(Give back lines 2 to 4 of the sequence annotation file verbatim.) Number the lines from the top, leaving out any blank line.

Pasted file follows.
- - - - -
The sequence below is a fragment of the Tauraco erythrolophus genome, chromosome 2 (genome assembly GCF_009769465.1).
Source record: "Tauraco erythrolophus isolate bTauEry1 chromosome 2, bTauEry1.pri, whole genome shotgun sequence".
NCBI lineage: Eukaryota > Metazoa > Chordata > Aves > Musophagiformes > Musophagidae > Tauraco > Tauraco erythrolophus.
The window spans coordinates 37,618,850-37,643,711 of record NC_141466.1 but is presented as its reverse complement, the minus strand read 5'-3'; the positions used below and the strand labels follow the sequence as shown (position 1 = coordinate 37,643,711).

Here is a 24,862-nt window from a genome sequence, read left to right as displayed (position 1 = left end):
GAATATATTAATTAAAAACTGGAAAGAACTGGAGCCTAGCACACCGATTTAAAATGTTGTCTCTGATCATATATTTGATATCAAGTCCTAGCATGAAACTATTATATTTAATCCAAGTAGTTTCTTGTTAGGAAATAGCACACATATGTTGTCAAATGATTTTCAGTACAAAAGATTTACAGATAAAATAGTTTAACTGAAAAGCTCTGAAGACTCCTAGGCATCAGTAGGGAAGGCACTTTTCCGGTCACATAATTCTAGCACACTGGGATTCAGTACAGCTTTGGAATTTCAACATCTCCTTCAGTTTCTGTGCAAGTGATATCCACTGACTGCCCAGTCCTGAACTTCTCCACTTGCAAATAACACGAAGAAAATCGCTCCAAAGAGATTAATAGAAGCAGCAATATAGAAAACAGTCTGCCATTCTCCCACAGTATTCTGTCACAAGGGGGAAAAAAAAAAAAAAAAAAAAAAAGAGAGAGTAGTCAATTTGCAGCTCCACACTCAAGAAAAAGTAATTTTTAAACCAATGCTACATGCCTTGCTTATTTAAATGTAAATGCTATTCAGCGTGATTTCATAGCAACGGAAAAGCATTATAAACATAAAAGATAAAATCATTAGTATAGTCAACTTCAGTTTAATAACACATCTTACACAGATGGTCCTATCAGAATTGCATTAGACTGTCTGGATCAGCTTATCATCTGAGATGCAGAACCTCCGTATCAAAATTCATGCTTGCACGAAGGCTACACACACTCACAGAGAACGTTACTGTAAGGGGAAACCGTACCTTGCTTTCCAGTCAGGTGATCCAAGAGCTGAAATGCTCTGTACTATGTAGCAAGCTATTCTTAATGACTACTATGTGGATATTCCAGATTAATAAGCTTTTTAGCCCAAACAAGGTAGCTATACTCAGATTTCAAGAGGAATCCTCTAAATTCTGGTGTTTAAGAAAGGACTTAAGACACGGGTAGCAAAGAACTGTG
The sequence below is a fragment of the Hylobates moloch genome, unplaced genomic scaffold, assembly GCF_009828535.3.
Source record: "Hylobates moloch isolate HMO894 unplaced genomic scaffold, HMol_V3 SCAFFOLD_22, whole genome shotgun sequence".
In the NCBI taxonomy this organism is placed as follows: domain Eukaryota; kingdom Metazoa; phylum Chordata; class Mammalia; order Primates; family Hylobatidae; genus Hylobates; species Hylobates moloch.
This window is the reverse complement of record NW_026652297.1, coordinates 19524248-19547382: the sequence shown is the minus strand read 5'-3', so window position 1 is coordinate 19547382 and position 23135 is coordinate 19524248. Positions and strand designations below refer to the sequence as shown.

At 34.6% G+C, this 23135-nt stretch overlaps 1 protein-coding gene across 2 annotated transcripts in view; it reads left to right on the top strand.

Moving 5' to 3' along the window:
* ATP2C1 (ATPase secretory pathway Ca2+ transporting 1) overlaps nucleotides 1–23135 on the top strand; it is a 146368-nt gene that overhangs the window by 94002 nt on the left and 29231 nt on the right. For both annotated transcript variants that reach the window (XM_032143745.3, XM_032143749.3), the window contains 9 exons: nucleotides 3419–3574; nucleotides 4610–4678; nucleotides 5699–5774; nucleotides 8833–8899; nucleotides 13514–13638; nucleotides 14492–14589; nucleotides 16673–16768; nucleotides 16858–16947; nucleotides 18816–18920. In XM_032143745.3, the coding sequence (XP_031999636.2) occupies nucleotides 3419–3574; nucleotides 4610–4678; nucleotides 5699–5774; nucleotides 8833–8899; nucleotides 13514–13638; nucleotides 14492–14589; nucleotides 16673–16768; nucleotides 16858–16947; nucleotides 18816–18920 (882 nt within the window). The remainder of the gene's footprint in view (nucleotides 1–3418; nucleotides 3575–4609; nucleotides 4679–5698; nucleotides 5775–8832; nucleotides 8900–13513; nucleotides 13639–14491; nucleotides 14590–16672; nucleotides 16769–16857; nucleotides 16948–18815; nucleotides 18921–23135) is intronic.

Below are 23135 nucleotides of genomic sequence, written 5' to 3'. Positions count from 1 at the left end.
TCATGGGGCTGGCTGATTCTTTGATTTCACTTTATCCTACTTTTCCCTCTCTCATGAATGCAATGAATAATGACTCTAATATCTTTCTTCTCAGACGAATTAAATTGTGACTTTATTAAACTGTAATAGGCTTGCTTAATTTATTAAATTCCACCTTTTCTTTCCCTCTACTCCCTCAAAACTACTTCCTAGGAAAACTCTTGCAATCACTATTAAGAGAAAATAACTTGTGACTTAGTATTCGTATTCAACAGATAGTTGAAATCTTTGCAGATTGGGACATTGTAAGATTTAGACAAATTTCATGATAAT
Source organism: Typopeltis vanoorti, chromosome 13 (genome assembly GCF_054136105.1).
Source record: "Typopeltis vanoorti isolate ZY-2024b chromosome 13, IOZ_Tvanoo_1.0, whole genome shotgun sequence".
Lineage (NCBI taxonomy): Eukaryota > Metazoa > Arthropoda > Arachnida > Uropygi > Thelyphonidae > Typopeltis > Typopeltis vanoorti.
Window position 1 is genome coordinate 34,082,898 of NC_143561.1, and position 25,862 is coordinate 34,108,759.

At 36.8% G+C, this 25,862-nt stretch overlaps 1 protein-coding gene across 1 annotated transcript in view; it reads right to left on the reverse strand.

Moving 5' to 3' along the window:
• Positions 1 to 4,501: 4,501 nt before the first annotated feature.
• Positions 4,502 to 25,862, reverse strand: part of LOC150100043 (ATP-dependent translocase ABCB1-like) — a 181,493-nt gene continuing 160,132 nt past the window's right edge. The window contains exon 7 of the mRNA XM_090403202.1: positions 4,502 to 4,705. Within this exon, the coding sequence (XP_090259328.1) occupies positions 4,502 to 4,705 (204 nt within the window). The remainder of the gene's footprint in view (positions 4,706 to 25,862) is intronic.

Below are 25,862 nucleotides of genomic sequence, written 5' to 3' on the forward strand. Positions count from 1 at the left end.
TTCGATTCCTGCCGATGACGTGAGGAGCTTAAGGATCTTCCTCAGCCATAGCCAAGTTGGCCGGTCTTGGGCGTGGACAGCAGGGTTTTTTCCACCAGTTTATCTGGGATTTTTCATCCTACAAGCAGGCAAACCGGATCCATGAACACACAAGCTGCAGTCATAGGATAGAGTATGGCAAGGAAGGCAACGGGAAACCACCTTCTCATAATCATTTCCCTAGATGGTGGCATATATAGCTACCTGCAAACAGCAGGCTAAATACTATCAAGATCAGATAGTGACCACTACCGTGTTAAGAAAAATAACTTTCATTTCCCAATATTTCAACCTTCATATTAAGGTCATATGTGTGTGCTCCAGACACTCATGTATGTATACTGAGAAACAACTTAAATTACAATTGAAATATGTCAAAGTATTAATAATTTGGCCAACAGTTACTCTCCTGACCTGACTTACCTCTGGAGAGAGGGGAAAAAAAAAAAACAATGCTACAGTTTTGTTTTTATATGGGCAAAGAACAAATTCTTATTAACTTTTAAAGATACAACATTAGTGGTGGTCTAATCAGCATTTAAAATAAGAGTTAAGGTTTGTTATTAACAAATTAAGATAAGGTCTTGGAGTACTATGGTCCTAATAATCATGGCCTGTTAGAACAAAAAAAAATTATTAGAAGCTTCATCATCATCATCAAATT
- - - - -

Source record: "Tauraco erythrolophus isolate bTauEry1 chromosome 2, bTauEry1.pri, whole genome shotgun sequence".
NCBI lineage: Eukaryota > Metazoa > Chordata > Aves > Musophagiformes > Musophagidae > Tauraco > Tauraco erythrolophus.
The window spans coordinates 37,618,850-37,643,711 of record NC_141466.1 but is presented as its reverse complement, the minus strand read 5'-3'; the positions used below and the strand labels follow the sequence as shown (position 1 = coordinate 37,643,711).